Nature sets the right example
Every aquarium is a microcosm in its own right. As simple as it may appear at first glance, an aquarium is actually subject to the same complex laws of nature as prevail in such a vast body of water as the Amazon.
An understanding of the biological processes involved is crucial for a successfully functioning aquarium. The fish will then remain healthy, the plants will flourish, the water will be brilliantly clear and troublesome algae will remain in the background. Filtration plays a key role here. In nature, water undergoes continuous slow filtration and is continually replenished. It seeps through different strata of the earth and rocks. Gravel and sand in the beds of natural bodies of water are colonised by countless mircoorganisms and act like giant filters. Fish excrement is biodegraded here by bacteria. Microorganisms break down and remineralise dead plant matter. Suspended matter settles at points where the water flows more gently. The water which trickles or flows away is replaced by rainwater.
The aquarium filter
The filter is one of the most important components for a successful aquarium. Apart from its mechanical clarification functions, it serves above all to condition and "detoxify" the water by biological means. Incorrect filtration is a common cause of ailing fish, poor aquarium plant growth and algae infestations.
The biodegradation of contaminants thus constitutes the core function of every aquarium filter. The waste substances - invisible to the naked eye - which can become harmful to fish are broken down here. This work is carried out by filtering bacteria. Each strain of bacteria has its own special "preferences". Some degrade toxic nitrite, for example, while others feed on organic suspended matter or break down dead plant matter.
The main filtering material is the decisive factor
The effectiveness of a filter is ultimately dependent on the employed main filtering material. This material offers the filtering bacteria the necessary colonisation space. The main filtering material should be as porous as possible and offer a suitable habitat for all strains of filtering bacteria in the form of numerous internal cavities, chambers and tunnels. It is particularly important to ensure that maximum use is made of the available filter volume. Unnecessary empty spaces due to the use of an excessively coarse filter material, for example, mean a waste of potential filtration capacity.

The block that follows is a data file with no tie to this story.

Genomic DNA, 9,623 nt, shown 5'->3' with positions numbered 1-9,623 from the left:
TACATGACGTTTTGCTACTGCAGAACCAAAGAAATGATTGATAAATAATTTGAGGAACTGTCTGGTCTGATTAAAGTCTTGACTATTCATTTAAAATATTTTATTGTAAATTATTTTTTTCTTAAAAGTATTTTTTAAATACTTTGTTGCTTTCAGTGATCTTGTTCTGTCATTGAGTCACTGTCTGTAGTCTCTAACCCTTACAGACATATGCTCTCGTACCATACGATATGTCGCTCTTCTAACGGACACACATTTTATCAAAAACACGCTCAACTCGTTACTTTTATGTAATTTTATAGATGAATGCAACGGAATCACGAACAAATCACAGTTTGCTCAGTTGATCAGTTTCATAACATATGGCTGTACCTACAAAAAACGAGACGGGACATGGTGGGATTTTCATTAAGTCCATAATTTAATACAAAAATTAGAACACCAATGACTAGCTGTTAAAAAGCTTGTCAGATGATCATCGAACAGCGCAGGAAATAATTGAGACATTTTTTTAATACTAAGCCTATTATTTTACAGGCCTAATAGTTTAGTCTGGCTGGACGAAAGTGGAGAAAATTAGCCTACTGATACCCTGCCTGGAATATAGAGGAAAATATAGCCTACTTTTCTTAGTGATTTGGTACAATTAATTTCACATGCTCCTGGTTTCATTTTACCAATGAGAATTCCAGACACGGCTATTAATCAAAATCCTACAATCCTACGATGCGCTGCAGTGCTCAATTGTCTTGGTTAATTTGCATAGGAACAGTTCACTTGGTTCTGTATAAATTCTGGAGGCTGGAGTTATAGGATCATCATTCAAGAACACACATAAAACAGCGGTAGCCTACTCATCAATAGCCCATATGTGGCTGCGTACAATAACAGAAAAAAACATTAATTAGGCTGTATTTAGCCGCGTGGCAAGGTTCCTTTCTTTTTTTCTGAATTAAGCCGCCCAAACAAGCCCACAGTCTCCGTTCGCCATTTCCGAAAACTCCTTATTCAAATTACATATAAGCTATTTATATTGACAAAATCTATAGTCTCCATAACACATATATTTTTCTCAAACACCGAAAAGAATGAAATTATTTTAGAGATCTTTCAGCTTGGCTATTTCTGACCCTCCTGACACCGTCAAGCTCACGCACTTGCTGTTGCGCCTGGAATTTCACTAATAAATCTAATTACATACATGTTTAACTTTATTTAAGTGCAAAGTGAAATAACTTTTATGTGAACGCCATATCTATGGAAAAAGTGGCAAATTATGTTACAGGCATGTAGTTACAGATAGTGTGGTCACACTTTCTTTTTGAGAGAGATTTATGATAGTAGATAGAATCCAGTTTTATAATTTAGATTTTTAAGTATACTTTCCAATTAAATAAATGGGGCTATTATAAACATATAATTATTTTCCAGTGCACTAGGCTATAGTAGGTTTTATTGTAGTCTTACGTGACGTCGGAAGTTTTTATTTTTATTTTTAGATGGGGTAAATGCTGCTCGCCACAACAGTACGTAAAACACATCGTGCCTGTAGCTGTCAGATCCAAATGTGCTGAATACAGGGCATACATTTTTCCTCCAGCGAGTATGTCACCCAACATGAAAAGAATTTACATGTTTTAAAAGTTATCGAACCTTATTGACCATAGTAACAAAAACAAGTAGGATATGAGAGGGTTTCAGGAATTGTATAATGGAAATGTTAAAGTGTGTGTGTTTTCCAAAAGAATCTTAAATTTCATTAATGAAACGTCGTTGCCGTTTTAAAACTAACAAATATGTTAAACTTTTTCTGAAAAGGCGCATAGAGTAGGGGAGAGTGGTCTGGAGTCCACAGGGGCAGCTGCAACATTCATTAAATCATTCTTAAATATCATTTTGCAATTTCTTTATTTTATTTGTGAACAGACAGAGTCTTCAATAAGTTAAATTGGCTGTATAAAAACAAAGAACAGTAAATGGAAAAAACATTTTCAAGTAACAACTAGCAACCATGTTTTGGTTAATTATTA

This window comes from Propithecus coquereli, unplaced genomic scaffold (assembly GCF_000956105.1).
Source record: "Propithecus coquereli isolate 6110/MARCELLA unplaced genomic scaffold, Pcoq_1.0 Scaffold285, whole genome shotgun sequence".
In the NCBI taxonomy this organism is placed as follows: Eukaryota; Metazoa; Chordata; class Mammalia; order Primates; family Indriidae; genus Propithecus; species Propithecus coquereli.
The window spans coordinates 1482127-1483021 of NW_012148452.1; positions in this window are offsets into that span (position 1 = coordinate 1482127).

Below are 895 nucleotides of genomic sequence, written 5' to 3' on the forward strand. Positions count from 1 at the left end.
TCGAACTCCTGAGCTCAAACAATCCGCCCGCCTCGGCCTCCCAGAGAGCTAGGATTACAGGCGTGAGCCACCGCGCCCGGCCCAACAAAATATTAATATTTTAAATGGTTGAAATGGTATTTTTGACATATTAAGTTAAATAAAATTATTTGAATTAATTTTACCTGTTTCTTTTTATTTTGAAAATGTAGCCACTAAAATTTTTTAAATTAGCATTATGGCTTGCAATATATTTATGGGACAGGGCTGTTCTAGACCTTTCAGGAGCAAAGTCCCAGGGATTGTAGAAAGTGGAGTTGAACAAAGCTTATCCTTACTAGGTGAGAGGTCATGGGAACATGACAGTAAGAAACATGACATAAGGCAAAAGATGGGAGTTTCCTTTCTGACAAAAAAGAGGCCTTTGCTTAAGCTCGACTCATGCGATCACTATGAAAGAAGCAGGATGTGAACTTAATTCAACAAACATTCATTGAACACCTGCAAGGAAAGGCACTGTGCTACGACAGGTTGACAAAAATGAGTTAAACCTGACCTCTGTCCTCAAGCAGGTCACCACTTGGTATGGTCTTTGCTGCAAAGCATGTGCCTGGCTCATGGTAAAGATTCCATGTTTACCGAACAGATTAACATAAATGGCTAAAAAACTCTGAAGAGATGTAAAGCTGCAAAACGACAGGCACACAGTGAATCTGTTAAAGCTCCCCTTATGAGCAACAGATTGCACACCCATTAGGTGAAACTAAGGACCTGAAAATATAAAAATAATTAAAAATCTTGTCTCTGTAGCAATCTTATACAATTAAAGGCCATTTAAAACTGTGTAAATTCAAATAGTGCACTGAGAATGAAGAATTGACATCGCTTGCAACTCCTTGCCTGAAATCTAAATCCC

The individual filter stages and their functions
||Removal of coarse dirt particles, e.g. dead plant matter, fix excrement, sludge
||Biodegradation of contaminants / "detoxification" of the water, e.g. degradation of ammonia, nitrite
||Removal of fine and ultra-fine suspended matter / clarifying filtration
||(As necessary) rapid removal of specific contaminants, e.g. nitrate, phosphate, residues of medical agents
Two types of degradation processes lead to healthy water
A fundamental distinction is made between:
Degradation with oxygen ("aerobic"): This process renders contaminants harmless via oxidation. Toxic ammonia is converted into less harmful nitrate, for example.
Degradation without oxygen ("anaerobic"): Here, contaminants are removed via reduction. Algae-promoting nitrate is converted into harmless gaseous nitrogen, for example. This only works when the environment inhabited by the bacteria concerned does NOT contain any oxygen, however. These "reductive processes" are above all indispensable for good plant growth, as they convert many nutrients into plant-available form.
A good bio-filter material should be designed to enable both processes.